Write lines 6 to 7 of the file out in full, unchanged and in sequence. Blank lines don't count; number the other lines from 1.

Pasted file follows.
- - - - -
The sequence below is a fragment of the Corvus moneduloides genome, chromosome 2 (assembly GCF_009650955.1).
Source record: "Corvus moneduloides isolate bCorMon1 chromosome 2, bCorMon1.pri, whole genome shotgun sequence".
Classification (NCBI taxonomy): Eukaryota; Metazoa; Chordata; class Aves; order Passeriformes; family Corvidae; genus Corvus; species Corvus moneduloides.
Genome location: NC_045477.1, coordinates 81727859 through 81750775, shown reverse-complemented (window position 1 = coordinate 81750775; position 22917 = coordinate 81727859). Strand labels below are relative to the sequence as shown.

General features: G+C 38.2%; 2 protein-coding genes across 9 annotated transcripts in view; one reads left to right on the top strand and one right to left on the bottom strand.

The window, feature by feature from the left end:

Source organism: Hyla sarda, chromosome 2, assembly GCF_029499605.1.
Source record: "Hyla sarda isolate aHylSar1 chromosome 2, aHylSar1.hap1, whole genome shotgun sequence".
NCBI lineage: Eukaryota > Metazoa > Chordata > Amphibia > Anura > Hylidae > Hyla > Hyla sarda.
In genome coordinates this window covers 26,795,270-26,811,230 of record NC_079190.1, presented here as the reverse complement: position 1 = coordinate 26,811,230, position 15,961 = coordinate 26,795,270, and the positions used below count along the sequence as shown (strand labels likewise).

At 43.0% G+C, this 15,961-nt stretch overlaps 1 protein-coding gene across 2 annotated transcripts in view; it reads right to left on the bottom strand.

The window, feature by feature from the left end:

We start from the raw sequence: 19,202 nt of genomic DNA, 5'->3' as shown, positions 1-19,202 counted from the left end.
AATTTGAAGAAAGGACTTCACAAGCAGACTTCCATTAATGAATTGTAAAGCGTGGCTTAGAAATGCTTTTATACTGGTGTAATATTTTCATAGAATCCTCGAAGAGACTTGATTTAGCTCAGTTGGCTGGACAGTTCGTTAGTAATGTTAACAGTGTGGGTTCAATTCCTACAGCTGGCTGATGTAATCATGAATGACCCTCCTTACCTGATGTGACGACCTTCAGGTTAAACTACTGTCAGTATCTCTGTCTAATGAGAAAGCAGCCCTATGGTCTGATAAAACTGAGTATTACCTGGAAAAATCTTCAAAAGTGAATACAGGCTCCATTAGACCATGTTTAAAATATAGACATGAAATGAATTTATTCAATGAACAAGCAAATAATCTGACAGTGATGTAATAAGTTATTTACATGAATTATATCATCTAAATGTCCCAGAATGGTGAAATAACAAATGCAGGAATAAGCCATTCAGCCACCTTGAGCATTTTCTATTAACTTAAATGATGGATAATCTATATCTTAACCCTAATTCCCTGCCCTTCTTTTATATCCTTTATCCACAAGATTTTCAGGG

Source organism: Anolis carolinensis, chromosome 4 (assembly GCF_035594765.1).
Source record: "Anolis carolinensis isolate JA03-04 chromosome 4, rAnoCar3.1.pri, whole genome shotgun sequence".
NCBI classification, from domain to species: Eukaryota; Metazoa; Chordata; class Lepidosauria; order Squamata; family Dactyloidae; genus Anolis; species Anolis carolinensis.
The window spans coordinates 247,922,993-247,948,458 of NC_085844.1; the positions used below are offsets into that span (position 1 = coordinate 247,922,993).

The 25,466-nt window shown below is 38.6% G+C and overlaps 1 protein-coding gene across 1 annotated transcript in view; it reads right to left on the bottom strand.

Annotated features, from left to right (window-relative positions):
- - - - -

The window, feature by feature from the left end:

Source organism: Hyla sarda, chromosome 2, assembly GCF_029499605.1.